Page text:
Last winter, when it was so cold and snowy that we all thought we would need dog teams to get to work, many of us struggled down or up, as the case might have been, to Broadway to witness a murder mystery entitled “Dark Towers,” written by the plump Alexander Woollcott and the cadaver### George S. Kaufman. I for one regretted the fact that I had deserted a noisy radiator and my views were shared by other play goers. After about a month the play closed but not before First National Pictures bought the movie rights. It now enlarges as “The Man With Two Faces.” To see it you will have to turn off the electric fan, empty the glasses and go to the Strand Theatre. However, if you stay at home you will not have missed very much.
In adapting “Dark Towers” to the screen, Tom Reed and Niven Busch have taken liberties with the script of the play. Instead of keeping the identity of the murderer secret until the final scenes the film shows the victim being dispatched about half way through the film and no attempt is made to hide the killer.
“The Man With Two Faces,” as it emerges on the screen, is the story of a talented young actress (Mary Astor) who is married to a suave, hypnotic rascal and of how she is rescued from his clutches. It seems this polite scoundrel has the power of dominating his wife to the point where she can do nothing without being directed by him. Her brother, also an actor (Edward Robinson), is of course appalled by this treatment of his sister and determines to rid her of her tormentor. By disguising himself as a rich Frenchman who wants to buy an interest in the wife’s play, he entices her husband (Louis Calhern) to a hotel room and murders him. The brother believes he has perpetrated a perfect crime but he makes one mistake and the clever police detective (David Landau) unravels the mystery with ease.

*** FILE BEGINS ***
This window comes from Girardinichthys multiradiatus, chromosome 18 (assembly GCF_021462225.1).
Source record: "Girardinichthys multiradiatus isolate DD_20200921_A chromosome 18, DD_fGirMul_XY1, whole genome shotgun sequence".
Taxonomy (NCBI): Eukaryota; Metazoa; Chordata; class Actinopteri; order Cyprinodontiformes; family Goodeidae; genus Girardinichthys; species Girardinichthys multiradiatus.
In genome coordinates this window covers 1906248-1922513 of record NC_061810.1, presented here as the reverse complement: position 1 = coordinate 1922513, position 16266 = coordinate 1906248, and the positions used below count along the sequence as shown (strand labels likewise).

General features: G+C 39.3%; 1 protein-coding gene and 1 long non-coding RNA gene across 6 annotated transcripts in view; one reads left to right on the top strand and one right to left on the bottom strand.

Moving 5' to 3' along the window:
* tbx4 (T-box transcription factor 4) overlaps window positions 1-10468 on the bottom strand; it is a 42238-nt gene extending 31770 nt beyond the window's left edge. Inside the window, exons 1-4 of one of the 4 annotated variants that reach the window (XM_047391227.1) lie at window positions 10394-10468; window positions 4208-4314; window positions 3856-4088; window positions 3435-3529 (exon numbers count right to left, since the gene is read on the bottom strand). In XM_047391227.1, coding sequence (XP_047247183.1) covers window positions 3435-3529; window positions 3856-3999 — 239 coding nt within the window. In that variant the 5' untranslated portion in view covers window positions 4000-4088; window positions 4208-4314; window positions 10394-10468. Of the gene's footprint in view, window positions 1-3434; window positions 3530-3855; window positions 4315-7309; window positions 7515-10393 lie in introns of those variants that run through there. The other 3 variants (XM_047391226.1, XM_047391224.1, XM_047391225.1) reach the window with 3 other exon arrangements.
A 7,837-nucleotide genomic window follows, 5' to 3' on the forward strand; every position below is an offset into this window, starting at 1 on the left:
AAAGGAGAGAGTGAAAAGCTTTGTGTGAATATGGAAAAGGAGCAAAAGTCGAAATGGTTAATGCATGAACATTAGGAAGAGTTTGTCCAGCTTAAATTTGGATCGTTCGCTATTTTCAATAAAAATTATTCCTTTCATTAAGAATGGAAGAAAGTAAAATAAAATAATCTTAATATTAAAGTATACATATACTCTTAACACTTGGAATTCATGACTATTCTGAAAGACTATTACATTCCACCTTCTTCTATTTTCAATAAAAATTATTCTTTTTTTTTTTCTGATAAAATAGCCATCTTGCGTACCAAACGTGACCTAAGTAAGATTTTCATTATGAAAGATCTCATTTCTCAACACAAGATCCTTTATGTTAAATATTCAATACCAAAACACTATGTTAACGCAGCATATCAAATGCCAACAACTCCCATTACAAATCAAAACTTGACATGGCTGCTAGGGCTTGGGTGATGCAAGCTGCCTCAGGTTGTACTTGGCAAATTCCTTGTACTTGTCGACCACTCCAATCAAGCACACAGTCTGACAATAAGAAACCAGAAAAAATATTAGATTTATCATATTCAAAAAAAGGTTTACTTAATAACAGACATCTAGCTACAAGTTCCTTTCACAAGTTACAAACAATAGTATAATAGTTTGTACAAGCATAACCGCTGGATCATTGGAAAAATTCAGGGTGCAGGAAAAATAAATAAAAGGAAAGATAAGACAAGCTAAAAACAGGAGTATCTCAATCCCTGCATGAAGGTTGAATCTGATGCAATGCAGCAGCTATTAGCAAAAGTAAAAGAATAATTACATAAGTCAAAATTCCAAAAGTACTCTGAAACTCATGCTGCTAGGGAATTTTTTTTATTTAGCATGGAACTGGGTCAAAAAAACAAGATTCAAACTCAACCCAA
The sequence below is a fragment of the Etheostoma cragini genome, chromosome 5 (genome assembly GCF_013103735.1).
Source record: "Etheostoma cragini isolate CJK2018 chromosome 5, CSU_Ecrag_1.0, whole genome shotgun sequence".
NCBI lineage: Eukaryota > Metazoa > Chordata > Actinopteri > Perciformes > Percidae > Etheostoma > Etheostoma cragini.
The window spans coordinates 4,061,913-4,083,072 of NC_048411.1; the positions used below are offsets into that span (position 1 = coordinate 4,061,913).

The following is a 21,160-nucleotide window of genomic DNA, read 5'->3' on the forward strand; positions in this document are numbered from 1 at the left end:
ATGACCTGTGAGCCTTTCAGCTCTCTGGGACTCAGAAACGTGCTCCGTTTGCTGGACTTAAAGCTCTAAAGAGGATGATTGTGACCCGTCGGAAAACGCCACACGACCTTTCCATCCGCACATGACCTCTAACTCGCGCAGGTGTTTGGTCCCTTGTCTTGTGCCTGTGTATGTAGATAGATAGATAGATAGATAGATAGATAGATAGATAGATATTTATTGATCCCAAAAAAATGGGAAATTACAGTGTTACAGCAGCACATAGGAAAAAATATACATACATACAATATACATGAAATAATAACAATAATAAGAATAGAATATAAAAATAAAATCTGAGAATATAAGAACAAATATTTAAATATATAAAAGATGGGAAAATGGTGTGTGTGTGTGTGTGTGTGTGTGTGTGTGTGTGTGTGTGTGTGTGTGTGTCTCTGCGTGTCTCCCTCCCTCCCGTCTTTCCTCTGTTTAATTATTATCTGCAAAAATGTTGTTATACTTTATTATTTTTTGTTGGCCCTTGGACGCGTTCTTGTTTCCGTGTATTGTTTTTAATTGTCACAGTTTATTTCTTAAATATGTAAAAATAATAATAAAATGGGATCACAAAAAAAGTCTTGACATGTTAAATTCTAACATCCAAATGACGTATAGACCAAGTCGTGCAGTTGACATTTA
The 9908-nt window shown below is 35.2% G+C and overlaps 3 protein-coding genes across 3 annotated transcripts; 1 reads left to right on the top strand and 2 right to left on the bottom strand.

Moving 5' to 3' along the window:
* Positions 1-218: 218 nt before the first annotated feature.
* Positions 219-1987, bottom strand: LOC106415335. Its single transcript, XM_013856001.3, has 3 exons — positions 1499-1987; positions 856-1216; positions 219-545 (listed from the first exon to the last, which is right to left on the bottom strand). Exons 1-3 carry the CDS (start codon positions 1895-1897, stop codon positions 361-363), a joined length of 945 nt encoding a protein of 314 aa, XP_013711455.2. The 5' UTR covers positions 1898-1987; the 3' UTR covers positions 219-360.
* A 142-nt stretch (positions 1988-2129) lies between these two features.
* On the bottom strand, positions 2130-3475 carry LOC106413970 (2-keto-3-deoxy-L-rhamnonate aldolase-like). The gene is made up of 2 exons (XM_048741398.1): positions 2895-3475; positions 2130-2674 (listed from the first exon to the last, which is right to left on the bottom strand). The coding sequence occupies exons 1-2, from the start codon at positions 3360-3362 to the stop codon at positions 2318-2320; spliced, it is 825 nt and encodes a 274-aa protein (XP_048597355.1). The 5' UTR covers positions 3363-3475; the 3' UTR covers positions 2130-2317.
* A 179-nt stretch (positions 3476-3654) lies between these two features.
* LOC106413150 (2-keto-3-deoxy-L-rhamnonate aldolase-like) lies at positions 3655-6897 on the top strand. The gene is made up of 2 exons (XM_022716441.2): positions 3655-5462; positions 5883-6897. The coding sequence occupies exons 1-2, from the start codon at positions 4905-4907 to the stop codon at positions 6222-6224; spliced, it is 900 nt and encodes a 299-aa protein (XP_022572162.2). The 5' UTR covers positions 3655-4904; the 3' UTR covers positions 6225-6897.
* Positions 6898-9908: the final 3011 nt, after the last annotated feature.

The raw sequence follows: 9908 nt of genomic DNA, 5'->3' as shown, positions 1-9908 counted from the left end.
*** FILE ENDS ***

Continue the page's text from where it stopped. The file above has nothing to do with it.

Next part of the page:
Edward Robinson in the dual role of the brother and the Frenchman is always able to lend an air of reality to the proceedings. An excellent actor, he performs his role with distinction and wit. Mary Astor as the hypnotized wife is convincing only when acting in this hypnotic state. In her happier moments she is palpably wooden. The difficult role, that of Stanley Vance, the husband as played by Louis Calhern, does not quite come off but it is not the fault of Mr. Calhern. He is pictured as a monstrous rotter for whom there can be no sympathy but at the same time he is supposed to exude a dandified, genteel air and to be a man of great mental attainments. The writers make him do some things that would outrage the intelligence of a low grade moron.
“The Man With Two Faces” is an unsatisfactory cinema. It is neither a thriller, a mystery nor a romance. It seems as though First National had bought an unsuccessful film, experimented with it, become bored and finally decided to finish it with little regard for the consequences. An actor with the talents of Edward Robinson is wasted in a picture of this kind and it certainly cannot help his reputation.